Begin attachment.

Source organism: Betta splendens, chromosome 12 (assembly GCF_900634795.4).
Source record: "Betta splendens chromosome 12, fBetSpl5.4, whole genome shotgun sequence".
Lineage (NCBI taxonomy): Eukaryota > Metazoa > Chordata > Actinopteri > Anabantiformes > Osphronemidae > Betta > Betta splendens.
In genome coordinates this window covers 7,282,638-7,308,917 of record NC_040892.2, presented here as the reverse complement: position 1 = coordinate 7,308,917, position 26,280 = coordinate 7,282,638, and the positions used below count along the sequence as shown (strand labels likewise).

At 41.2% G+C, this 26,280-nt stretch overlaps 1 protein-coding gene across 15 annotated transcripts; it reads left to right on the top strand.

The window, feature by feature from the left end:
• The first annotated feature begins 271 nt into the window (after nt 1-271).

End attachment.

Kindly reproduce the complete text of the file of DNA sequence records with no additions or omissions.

Source organism: Betta splendens, chromosome 12 (assembly GCF_900634795.4).
Source record: "Betta splendens chromosome 12, fBetSpl5.4, whole genome shotgun sequence".
Lineage (NCBI taxonomy): Eukaryota > Metazoa > Chordata > Actinopteri > Anabantiformes > Osphronemidae > Betta > Betta splendens.
In genome coordinates this window covers 7,282,638-7,308,917 of record NC_040892.2, presented here as the reverse complement: position 1 = coordinate 7,308,917, position 26,280 = coordinate 7,282,638, and the positions used below count along the sequence as shown (strand labels likewise).

At 41.2% G+C, this 26,280-nt stretch overlaps 1 protein-coding gene across 15 annotated transcripts; it reads left to right on the top strand.

The window, feature by feature from the left end:
• The first annotated feature begins 271 nt into the window (after nt 1-271).